In 2017, Ugenti-Rita made accusations of harassment against Yuma Rep. Don Shooter, prompting several women at the Capitol to come forward with similar accusations of sexual harassment against Shooter, according to The Capitol Times. Shooter was eventually expelled from the House following a vote from his peers.
Ugenti-Rita herself has also faced controversy when she was accused of harassment and intimidation last year by a lobbyist. The lawmaker’s husband allegedly solicited the lobbyist for sex with both he and Ugenti-Rita and sent the lobbyist nude images of Ugenti-Rita, according to The Arizona Republic. An investigation into the allegations ultimately cleared Ugenti-Rita of any wrongdoing.
More recently, Ugenti-Rita has been among the Republican senators who have called for an independent audit of Maricopa County’s election results. She has since defended the Senate’s attempts to audit the election results, telling conservative network Newsmax that Democrats are “allergic to transparency.”
Earlier this legislative session, Ugenti-Rita also sponsored the controversial bill that will purge voters from the permanent early voting list, saying—without evidence—it would reduce the potential for fraud in elections.
Ugenti-Rita announced her candidacy for secretary of state last month with a joke mocking Caitlyn Jenner, according to a video posted by 12 News.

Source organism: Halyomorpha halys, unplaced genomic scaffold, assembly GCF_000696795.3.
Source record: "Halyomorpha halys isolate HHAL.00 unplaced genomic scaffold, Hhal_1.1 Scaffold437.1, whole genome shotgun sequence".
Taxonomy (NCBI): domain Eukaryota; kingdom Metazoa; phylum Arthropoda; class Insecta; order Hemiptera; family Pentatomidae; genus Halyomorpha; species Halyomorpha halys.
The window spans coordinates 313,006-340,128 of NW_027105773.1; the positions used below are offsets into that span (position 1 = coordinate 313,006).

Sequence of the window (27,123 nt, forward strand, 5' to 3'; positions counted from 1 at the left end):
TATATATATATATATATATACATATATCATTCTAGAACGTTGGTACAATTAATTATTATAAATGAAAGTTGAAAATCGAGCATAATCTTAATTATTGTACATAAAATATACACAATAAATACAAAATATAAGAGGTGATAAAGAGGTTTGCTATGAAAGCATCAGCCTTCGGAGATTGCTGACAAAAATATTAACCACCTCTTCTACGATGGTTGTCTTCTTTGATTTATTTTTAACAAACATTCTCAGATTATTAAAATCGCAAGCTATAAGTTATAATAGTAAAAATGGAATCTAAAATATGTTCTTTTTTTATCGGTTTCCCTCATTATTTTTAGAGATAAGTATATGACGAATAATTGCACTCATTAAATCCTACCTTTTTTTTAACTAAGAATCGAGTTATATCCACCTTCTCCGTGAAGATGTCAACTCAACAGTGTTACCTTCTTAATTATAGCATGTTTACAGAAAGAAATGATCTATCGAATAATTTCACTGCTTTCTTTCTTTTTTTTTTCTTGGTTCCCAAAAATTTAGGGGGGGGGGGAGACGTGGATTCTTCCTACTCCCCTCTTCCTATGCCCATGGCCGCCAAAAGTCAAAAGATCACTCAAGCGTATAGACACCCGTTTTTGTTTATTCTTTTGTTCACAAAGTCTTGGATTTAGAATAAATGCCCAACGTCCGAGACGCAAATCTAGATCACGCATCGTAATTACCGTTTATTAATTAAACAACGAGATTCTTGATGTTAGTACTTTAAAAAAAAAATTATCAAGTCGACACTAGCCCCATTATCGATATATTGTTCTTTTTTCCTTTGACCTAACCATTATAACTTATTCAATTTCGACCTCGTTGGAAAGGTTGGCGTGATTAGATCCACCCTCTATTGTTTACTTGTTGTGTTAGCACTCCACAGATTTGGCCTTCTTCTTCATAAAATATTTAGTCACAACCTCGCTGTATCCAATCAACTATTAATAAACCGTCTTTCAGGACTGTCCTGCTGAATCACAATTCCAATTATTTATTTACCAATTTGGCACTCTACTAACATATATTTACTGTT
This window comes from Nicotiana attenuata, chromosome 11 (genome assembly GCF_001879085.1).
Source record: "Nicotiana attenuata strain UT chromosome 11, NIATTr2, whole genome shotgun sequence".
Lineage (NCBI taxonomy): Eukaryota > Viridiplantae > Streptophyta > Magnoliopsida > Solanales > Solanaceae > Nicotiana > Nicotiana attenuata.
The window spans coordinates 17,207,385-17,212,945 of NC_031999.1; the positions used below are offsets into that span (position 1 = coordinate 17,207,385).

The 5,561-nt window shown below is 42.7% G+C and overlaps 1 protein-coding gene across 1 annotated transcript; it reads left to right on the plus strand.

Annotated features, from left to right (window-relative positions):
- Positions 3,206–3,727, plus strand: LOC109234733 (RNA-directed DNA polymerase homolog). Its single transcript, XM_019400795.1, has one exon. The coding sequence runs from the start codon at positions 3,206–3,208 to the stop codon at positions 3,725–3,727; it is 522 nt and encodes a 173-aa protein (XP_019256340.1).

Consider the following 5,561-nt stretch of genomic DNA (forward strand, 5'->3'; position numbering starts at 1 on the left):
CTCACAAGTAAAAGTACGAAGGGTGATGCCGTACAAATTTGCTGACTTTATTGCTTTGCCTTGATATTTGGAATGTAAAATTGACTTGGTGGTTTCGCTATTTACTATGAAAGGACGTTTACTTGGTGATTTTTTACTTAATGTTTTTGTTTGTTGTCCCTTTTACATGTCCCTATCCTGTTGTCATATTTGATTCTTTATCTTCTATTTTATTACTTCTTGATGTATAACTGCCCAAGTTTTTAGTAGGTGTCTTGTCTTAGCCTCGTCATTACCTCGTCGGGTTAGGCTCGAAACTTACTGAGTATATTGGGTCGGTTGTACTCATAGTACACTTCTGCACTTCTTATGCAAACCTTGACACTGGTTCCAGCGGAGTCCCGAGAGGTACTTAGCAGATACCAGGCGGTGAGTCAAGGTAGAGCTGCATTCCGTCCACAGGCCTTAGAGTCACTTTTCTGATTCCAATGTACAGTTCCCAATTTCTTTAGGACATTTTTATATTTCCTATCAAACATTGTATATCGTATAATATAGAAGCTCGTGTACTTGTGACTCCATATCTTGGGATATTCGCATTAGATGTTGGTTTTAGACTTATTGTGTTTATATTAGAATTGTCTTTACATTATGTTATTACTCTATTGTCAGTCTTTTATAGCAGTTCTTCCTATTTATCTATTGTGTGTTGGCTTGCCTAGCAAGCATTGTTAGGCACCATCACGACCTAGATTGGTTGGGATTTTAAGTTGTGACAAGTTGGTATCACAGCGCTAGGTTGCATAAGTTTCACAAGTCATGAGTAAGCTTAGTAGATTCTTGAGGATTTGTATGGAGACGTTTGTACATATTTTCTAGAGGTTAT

“I’m going to be transitioning … not that kind of transitioning,” Ugenti-Rita said. “I’m going to be transitioning to a higher office.”
State Rep. Mark Finchem was elected to the legislature in 2014, but has more recently been one of the most prominent voices behind baseless allegations of fraud in the 2020 election.
Finchem is a former police officer and firefighter-paramedic originally from Michigan who now resides in Oro Valley, where he works as a realtor.
Finchem said last month that he is running for secretary of state to fight for “election integrity in Arizona.”
Finchem has publicly advocated for the overturning of the November election and repeatedly argued that the US Constitution gives lawmakers the power to determine who gets the state’s electoral votes. Campaign finance filings show that Finchem had been paid $6,000 by former president Donald Trump’s campaign to invalidate President Joe Biden’s win.
Finchem was also in Washington, DC, on Jan. 6 where he attended the “Stop the Steal” protest against certifying Joe Biden’s win in the 2020 presidential election.
While the US Capitol was under siege, Finchem posted a picture of the crowd to Twitter, writing, “What happens when the People feel they have been ignored and Congress refuses to acknowledge rampant fraud.”
The tweet and Finchem’s account were later deleted.
More recently, Finchem has threatened to sue a group of Arizonans who are working to oust him from office, according to the Arizona Mirror.
Finchem has also been a vocal defender of the Senate’s audit of the election results, going so far as to invite other states to visit Arizona’s audit process. “All states need to come here because insecure elections are indeed a national security threat worth fixing,” Finchem wrote on Twitter last week.